|Vintage Pulp||Apr 6 2021|
They say the truth will set you free, but it'll send her to prison.
Written, directed, produced by, and co-starring Hugo Haas, One Girl's Confession is a morality play that ponders the role of fate in people's lives. Imagine a man leaving his house and stopping for a few moments to help a boy retrieve a ball. Ten minutes later a flower pot falls from a highrise balcony and crushes his skull. If he hadn't stopped to help the boy the pot would have missed him by ten feet. Terrible luck. But at his work that day there's a natural gas explosion, which would have killed him anyway.
That's the type of idea Haas plays with. He has Cleo Moore in the lead role as a woman who steals $25,000, wants to use the money to get ahead, but various metaphorical flower pots keep landing on her head. Maybe wealth just isn't in the cards. On the other hand, it's possible the fault, as they say, is not in her stars, but in her self. Helene Stanton plays a crucial support role, tipping the balance of fate at just the right moment, and Glenn Langan plays Moore's love interest.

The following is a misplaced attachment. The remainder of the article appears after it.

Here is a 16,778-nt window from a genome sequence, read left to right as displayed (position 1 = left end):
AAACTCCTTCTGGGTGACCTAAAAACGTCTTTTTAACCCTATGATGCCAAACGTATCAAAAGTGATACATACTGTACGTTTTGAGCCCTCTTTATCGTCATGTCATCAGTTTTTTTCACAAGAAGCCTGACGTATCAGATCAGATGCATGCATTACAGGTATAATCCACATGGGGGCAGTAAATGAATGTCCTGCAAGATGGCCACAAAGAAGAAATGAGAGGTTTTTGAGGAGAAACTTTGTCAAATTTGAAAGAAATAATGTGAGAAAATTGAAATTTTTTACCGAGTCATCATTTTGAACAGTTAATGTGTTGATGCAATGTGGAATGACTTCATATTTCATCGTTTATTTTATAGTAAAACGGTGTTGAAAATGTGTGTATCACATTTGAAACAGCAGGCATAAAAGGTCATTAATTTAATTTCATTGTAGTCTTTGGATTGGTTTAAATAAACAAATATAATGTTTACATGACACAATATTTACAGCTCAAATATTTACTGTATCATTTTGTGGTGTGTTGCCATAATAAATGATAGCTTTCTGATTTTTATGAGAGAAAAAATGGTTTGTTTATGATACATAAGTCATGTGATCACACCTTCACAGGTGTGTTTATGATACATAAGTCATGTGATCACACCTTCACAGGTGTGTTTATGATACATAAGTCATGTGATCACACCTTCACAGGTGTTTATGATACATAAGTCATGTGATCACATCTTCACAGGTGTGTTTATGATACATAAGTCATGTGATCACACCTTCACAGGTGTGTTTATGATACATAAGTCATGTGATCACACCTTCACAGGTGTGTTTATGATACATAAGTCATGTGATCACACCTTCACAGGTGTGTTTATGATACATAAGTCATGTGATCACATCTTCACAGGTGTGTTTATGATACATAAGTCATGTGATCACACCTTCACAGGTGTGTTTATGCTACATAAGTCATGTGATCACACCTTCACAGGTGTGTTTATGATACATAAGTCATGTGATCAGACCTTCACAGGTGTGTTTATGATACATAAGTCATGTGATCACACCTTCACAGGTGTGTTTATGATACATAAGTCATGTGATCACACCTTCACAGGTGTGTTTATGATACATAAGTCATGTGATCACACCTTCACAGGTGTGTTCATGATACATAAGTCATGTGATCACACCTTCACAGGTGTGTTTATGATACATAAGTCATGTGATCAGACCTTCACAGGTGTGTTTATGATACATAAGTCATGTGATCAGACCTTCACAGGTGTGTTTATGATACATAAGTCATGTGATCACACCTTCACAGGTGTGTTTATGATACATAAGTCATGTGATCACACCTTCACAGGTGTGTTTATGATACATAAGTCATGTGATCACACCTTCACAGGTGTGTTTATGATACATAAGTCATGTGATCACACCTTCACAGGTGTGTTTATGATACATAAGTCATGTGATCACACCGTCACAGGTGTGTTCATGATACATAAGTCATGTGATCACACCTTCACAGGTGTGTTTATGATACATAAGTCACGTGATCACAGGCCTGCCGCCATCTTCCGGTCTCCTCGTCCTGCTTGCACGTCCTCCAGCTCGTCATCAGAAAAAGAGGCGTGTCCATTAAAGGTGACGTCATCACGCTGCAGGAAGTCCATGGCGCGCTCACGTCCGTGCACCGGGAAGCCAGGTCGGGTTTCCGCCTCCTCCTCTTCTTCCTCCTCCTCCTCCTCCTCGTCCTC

One Girl's Confession is just a b-movie, but it manages to elevate itself above its ilk thanks to a charismatic lead performer. A seventy-four minute running time doesn't hurt either, as the curtain falls just before as central idea begins to wear thin. You probably have worse movies in your queue, so adding this one can't hurt. Maybe it'll help you avoid a flower pot. One Girl's Confession premiered in the U.S. today in 1953.